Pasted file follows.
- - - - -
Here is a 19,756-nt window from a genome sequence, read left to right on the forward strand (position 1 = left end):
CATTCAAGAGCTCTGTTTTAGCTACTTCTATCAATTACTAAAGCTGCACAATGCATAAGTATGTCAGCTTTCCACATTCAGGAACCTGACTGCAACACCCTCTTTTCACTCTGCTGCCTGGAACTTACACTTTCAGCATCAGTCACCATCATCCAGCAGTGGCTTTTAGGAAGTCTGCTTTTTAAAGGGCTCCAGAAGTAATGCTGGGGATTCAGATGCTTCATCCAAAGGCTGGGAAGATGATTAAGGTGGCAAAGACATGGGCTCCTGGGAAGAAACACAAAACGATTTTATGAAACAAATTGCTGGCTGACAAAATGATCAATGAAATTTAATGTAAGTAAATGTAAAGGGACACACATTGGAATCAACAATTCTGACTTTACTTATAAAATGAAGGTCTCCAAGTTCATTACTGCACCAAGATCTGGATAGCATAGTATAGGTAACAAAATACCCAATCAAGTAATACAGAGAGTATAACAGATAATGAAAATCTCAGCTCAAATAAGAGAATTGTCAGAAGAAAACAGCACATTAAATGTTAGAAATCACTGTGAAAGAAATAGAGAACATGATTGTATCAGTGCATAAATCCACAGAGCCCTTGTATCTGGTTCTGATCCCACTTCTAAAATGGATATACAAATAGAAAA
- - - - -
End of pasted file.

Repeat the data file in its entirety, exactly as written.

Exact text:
Here is a 19,756-nt window from a genome sequence, read left to right on the forward strand (position 1 = left end):
CATTCAAGAGCTCTGTTTTAGCTACTTCTATCAATTACTAAAGCTGCACAATGCATAAGTATGTCAGCTTTCCACATTCAGGAACCTGACTGCAACACCCTCTTTTCACTCTGCTGCCTGGAACTTACACTTTCAGCATCAGTCACCATCATCCAGCAGTGGCTTTTAGGAAGTCTGCTTTTTAAAGGGCTCCAGAAGTAATGCTGGGGATTCAGATGCTTCATCCAAAGGCTGGGAAGATGATTAAGGTGGCAAAGACATGGGCTCCTGGGAAGAAACACAAAACGATTTTATGAAACAAATTGCTGGCTGACAAAATGATCAATGAAATTTAATGTAAGTAAATGTAAAGGGACACACATTGGAATCAACAATTCTGACTTTACTTATAAAATGAAGGTCTCCAAGTTCATTACTGCACCAAGATCTGGATAGCATAGTATAGGTAACAAAATACCCAATCAAGTAATACAGAGAGTATAACAGATAATGAAAATCTCAGCTCAAATAAGAGAATTGTCAGAAGAAAACAGCACATTAAATGTTAGAAATCACTGTGAAAGAAATAGAGAACATGATTGTATCAGTGCATAAATCCACAGAGCCCTTGTATCTGGTTCTGATCCCACTTCTAAAATGGATATACAAATAGAAAA